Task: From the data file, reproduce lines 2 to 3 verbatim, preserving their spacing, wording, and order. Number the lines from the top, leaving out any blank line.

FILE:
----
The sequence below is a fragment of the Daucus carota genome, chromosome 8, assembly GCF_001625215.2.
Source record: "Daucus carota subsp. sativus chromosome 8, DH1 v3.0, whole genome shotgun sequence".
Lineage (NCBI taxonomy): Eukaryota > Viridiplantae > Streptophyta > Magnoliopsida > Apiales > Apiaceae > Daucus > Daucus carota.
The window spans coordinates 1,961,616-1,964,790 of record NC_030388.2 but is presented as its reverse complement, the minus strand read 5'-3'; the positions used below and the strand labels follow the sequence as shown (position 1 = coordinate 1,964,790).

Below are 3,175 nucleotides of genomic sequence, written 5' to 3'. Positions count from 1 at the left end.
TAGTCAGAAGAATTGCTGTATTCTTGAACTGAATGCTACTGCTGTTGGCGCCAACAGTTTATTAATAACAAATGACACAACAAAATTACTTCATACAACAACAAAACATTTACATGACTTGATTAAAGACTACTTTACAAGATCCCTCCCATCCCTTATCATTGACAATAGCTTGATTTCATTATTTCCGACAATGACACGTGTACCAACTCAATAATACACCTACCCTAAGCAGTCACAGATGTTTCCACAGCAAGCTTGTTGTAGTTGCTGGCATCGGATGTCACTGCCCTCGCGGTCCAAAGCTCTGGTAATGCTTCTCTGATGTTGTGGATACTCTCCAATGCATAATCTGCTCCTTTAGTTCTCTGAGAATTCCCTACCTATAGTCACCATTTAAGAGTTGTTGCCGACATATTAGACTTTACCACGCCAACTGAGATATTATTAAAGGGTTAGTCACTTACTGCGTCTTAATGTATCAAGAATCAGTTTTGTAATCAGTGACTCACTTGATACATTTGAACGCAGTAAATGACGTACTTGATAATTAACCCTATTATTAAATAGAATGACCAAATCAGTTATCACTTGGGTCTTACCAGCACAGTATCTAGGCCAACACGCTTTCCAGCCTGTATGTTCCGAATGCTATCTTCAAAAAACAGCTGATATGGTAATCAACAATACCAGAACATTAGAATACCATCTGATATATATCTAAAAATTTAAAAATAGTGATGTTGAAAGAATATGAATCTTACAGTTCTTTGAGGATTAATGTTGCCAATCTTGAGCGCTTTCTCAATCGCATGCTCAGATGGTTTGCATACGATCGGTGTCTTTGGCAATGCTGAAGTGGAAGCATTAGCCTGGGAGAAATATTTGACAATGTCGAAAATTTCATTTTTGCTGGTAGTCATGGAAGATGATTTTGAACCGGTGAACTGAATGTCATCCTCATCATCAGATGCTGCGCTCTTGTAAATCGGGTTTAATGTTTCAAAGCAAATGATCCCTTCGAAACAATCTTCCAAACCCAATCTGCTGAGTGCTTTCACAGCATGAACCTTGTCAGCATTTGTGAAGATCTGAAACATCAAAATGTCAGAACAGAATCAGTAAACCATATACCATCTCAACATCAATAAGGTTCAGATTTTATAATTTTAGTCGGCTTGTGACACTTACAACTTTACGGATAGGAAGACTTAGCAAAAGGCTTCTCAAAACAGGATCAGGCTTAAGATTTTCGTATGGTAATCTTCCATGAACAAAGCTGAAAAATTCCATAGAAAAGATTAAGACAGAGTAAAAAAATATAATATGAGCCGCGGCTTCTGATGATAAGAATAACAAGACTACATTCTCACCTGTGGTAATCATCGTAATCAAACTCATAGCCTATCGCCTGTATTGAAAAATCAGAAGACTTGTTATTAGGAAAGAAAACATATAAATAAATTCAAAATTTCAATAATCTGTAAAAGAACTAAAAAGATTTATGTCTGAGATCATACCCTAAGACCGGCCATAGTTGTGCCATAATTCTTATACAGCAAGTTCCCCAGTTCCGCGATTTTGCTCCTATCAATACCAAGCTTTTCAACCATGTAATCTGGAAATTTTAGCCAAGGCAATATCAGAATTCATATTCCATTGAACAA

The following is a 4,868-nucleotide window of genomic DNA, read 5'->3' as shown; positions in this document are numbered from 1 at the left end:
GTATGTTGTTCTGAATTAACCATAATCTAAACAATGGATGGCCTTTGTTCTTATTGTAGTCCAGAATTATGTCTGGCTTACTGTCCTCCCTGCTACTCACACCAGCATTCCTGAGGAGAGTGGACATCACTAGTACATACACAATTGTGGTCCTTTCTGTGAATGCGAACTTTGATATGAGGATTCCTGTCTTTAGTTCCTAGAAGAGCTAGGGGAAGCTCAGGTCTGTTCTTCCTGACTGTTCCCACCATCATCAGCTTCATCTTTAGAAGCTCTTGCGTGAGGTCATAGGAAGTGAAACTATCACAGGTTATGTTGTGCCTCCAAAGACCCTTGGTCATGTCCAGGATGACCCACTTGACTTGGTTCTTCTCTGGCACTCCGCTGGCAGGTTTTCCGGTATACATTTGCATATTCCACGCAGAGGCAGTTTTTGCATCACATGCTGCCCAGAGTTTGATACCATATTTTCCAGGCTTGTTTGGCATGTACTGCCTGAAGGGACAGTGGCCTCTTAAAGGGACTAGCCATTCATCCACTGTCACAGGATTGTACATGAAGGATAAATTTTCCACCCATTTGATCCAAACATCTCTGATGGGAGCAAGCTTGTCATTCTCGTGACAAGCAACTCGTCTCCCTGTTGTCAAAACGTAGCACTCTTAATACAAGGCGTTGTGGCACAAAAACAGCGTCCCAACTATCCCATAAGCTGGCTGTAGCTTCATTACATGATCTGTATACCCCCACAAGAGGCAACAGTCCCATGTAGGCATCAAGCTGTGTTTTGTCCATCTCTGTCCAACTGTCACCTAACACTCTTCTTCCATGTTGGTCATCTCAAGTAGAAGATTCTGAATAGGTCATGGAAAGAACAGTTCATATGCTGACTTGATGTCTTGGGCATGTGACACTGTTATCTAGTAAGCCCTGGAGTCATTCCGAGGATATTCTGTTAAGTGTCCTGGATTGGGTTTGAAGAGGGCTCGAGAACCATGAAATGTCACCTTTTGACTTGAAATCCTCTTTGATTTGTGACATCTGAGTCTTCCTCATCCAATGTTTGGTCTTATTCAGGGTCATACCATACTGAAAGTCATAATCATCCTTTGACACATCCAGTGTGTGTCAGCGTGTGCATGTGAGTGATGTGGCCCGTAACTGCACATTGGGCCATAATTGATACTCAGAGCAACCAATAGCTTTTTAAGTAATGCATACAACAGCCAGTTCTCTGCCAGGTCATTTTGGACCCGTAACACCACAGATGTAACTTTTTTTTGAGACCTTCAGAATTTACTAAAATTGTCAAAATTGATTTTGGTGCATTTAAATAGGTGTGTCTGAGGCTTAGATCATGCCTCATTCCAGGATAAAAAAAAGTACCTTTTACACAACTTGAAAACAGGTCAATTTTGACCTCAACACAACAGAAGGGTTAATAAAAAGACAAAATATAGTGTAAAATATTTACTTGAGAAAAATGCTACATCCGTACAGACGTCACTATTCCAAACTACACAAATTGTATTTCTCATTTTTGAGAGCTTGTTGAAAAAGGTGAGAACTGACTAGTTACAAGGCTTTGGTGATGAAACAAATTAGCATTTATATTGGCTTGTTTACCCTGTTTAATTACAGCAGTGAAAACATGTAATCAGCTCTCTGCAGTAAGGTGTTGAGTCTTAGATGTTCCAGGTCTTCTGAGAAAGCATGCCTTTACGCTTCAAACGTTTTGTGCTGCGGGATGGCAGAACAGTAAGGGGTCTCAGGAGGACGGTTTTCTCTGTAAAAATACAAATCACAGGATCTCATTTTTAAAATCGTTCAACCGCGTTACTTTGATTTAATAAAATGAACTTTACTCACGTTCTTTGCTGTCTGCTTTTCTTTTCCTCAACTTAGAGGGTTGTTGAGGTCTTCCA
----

Source record: "Daucus carota subsp. sativus chromosome 8, DH1 v3.0, whole genome shotgun sequence".
Lineage (NCBI taxonomy): Eukaryota > Viridiplantae > Streptophyta > Magnoliopsida > Apiales > Apiaceae > Daucus > Daucus carota.